Parents have asked me how they can help their teenagers when they notice their behaviours have changed. They are either short tempered or slower to react, plus parents notice their children may not be eating properly. My advice to these parents is to use motivational interviewing techniques, such as open ended questions and not to judge or exhibit value judgments. This can be very difficult to do when parents are concerned about their children’s health and well-being.
Motivational interviewing for teenagers with diabetes is a therapeutic tool which can encourage and support behaviour change. It incorporates cognitive-behavioral therapy techniques and the stages of change model. Cognitive-behaivoural therapy highlights how thoughts and emotions towards a problem, such as taking glucose levels, can result in behavior such as not testing glucose levels. The challenge is then how to develop a trusting relationship with your son or daughter so that alternative behaviours can be looked at and eventually implemented. By changing the behaviours, parents can help their teenager with diabetes change his/her thoughts and emotions towards testing in a non-threatening, empathic and empowering fashion.
The main key with this type of work is to understand that change takes time. Change can occur immediately when initially discussing a plan of change, such as testing more at particular times during the day, morning and at night. Then, a few days later, the testing stops. This behaviour is natural. It is very hard for a person to change and adapt immediately. Sometimes the change occurs, so one step forward to change and then two steps back. Consistent change can take a long time to occur. Sometimes up to seven times of ‘one step forward to two steps back’ behaviour is required before effective permanent change. Patience and empathy towards the teenager are very important tools to remember.
Motivational interviewing uses 5 key principles:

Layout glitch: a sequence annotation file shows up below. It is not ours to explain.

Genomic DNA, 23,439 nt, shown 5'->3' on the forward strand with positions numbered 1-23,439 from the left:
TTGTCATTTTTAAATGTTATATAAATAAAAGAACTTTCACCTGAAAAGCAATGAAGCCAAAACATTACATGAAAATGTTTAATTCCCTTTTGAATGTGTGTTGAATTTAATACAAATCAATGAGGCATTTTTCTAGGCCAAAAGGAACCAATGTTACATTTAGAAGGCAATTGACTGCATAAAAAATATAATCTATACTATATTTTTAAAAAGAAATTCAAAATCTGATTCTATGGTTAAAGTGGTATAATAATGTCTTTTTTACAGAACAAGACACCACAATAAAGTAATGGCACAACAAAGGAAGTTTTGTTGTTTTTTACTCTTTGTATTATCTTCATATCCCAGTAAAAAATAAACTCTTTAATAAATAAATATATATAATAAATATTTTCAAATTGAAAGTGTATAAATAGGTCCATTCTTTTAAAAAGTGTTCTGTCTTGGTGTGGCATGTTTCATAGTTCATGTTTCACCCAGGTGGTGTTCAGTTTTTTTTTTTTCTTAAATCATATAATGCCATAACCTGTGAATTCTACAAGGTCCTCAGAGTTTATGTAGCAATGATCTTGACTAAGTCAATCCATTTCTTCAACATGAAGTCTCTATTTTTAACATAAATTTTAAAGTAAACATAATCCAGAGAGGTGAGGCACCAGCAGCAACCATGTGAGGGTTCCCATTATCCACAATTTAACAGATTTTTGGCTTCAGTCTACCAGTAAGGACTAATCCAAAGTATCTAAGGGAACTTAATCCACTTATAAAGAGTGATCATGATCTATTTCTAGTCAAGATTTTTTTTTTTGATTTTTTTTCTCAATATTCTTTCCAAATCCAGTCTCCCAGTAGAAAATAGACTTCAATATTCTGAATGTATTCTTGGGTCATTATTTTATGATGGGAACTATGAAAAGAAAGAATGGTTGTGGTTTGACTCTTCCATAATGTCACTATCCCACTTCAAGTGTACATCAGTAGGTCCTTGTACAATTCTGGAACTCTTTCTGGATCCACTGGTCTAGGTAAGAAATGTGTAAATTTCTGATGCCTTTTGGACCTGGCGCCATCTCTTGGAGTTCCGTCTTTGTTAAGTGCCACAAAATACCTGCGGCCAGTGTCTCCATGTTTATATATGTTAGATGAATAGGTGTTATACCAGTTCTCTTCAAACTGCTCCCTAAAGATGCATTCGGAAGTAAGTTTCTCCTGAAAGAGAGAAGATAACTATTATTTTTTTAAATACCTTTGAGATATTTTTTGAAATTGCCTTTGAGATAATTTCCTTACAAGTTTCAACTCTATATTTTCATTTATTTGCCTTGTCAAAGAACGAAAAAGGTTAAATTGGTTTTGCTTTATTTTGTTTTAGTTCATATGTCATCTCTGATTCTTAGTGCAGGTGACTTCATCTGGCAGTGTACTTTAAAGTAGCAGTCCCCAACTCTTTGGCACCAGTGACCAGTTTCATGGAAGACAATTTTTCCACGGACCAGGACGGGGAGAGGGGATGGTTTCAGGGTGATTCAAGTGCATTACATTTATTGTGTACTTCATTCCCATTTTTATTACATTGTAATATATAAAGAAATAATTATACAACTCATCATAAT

1. Express empathy by listening to what your teenager is feeling about managing his/her diabetes. Diabetes management is not easy when he/she is involved in normal activities. ie. getting their marks high enough to go to university or college, working part time as they go to school, socializing and trying to be normal like their friends
2. As their parent, your teenager will argue with you and resist changing the behaviour. This will occur when the child feels safe to do so. Allow this to occur. Talk about the pros and cons of not taking care of themselves. Discussion is good. This helps the teenager to learn how to problem-solve.
3. Avoid arguing with the teenager or you will lose the opportunity to help.
4. Resolve the teenager's ambivalence through discussion. Discuss how they feel when they have a low or experience a high sugar level and ask if this is something the teenager wants to change. Also at this point empathize about how difficult their life is.
5. Support self-efficacy by emphasizing autonomy. Allow your teenager to make mistakes. This is the hardest part of being a parent, because you want them to feel better and be healthy.
Other tools to implement are 4 communication skills:
1. Open-ended questions ie: “I have noticed that you seem to be grumpier lately. What do you think is happening?” (hopefully they will start to talk about their diabetes management) “Tell me how you are managing your diabetes. What are the good things and the not-so-good things about it?”
2. Affirmations: Emphasize a strength, and notice and appreciate a positive action. These need to be genuine, very honest, and to express positive regard and caring
3. Reflections: Good opening phrases are: "it sounds like you…."
4. Summaries: summarize what has been discussed in a casual way. This takes practice.
Developing a safe, open communicative relationship with your teenager is very important when helping your child change so that his/or her diabetes management can improve. It can be a very difficult role for a parent to play due to the severity of diabetic complications. If this can be done though, eventual success should follow.
The evidence shows that motivational interviewing works. Teenagers with diabetes can be helped to achieve healthier lifestyles and better outcomes when given a trusting and safe environment to explore his/her thoughts and feelings about managing diabetes.